The Inclusive Society Institute (ISI) is currently involved in an extensive research programme seeking alternative pathways to universal access and affordable healthcare in South Africa. It recently released a report on its NHI roundtable dialogue, which brought together the diverse range of healthcare stakeholders to interrogate the draft legislation which is now before the National Assembly’s Portfolio Committee on Health. One of the report’s recommendations is that the portfolio committee consider alternative international examples of universal healthcare models, the German healthcare system being one such model.
In line with the aforementioned recommendation, the ISI, in cooperation with the Friedrich Ebert Stiftung, hosted a seminar on Wednesday afternoon, 19 February 2020, at the Taj Hotel in Cape Town. The seminar was attended by delegates from the healthcare industry, academics, Members of Parliament serving on the National Assembly’s Portfolio Committee for Health and Dr. Gwen Ramakgopa, a representative of the ANC’s National Executive Committee for Education and Health. The ranking Member of Parliament was Dr. Sibongiseni Dhlomo, Chairperson of the Parliamentary Portfolio Committee on Health.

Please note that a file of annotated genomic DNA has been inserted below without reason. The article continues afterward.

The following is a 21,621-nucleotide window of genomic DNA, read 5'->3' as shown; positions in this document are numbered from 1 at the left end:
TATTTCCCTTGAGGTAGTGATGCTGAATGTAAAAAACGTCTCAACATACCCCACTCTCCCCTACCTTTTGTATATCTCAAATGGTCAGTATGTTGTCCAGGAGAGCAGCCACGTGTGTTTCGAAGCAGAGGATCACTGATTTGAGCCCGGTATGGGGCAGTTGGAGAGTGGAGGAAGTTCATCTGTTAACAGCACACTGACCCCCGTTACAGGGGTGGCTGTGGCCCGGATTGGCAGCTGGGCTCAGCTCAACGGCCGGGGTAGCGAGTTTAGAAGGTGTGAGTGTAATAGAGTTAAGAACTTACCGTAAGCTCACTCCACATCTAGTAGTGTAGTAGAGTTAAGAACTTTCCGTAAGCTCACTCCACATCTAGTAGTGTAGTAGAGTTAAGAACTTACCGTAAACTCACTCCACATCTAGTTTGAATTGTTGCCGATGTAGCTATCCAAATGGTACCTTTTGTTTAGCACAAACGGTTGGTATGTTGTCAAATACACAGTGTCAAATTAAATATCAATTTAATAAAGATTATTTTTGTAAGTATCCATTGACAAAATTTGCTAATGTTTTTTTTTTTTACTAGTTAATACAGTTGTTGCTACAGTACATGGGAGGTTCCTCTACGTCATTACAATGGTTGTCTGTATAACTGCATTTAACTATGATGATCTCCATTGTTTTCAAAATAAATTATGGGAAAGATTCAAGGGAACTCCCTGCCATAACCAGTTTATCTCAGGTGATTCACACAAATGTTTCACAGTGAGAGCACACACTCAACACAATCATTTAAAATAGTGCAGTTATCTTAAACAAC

The key presenters included Germany’s former Minister of Health, Hon. Ulla Schmidt, who currently serves as a Member of the Bundestag, and Mr. Franz Knieps, who serves on the board of German Health Insurance BKK. Hon. Schmidt was Europe’s longest serving Minister of Health and oversee the implementation of the national health insurance system of Germany. Mr. Knieps, a former German Director General of Health, also made an extensive technical presentation during the seminar.
The German healthcare system is based on solidarity, where the rich subsidise the poor, and the healthy the sick. It has a universal healthcare system where all citizens are compelled to have health insurance. All citizens belong to the national insurance scheme, but they may opt out if they take out private health insurance. The State funds the premiums of the unemployed and for certain categories of social beneficiaries. Whilst the proposed South African model suggests a single fund, in order to promote competition, there exists a number of funds in Germany. Standards are assured through an independent and autonomous healthcare standards authority. Another key feature of the German system is that healthcare specialists, providers and patients accept joint responsibility for the various funds’ governance.